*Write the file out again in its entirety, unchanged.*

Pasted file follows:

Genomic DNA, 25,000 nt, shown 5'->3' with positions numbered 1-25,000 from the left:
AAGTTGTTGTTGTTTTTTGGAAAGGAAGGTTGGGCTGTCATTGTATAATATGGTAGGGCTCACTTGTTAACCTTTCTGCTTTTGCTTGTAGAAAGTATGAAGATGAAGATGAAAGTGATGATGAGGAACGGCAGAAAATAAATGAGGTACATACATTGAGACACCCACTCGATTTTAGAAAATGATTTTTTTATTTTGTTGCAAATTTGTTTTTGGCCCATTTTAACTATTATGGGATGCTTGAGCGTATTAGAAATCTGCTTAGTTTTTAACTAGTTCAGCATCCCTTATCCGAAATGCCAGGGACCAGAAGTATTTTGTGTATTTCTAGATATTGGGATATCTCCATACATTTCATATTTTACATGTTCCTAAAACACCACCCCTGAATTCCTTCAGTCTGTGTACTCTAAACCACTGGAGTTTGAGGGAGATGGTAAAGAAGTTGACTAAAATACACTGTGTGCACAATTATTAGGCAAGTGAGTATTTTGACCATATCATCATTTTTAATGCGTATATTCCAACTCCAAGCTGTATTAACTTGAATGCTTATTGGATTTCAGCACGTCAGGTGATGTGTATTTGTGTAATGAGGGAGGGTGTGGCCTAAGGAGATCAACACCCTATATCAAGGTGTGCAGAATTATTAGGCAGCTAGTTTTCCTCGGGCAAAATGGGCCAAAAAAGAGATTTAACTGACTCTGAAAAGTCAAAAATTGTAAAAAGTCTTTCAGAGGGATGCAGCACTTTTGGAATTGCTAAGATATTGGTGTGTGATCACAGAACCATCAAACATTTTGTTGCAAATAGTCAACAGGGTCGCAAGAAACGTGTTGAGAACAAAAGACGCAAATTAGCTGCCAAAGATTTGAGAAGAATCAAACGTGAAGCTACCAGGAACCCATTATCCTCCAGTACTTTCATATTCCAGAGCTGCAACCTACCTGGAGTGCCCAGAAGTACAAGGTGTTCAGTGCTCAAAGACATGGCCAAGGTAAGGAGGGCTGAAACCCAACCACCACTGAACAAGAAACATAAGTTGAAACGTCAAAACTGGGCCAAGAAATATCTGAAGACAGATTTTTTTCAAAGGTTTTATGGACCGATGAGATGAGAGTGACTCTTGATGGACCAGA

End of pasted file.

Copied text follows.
Genomic DNA, 25,000 nt, shown 5'->3' with positions numbered 1-25,000 from the left:
AAGTTGTTGTTGTTTTTTGGAAAGGAAGGTTGGGCTGTCATTGTATAATATGGTAGGGCTCACTTGTTAACCTTTCTGCTTTTGCTTGTAGAAAGTATGAAGATGAAGATGAAAGTGATGATGAGGAACGGCAGAAAATAAATGAGGTACATACATTGAGACACCCACTCGATTTTAGAAAATGATTTTTTTATTTTGTTGCAAATTTGTTTTTGGCCCATTTTAACTATTATGGGATGCTTGAGCGTATTAGAAATCTGCTTAGTTTTTAACTAGTTCAGCATCCCTTATCCGAAATGCCAGGGACCAGAAGTATTTTGTGTATTTCTAGATATTGGGATATCTCCATACATTTCATATTTTACATGTTCCTAAAACACCACCCCTGAATTCCTTCAGTCTGTGTACTCTAAACCACTGGAGTTTGAGGGAGATGGTAAAGAAGTTGACTAAAATACACTGTGTGCACAATTATTAGGCAAGTGAGTATTTTGACCATATCATCATTTTTAATGCGTATATTCCAACTCCAAGCTGTATTAACTTGAATGCTTATTGGATTTCAGCACGTCAGGTGATGTGTATTTGTGTAATGAGGGAGGGTGTGGCCTAAGGAGATCAACACCCTATATCAAGGTGTGCAGAATTATTAGGCAGCTAGTTTTCCTCGGGCAAAATGGGCCAAAAAAGAGATTTAACTGACTCTGAAAAGTCAAAAATTGTAAAAAGTCTTTCAGAGGGATGCAGCACTTTTGGAATTGCTAAGATATTGGTGTGTGATCACAGAACCATCAAACATTTTGTTGCAAATAGTCAACAGGGTCGCAAGAAACGTGTTGAGAACAAAAGACGCAAATTAGCTGCCAAAGATTTGAGAAGAATCAAACGTGAAGCTACCAGGAACCCATTATCCTCCAGTACTTTCATATTCCAGAGCTGCAACCTACCTGGAGTGCCCAGAAGTACAAGGTGTTCAGTGCTCAAAGACATGGCCAAGGTAAGGAGGGCTGAAACCCAACCACCACTGAACAAGAAACATAAGTTGAAACGTCAAAACTGGGCCAAGAAATATCTGAAGACAGATTTTTTTCAAAGGTTTTATGGACCGATGAGATGAGAGTGACTCTTGATGGACCAGA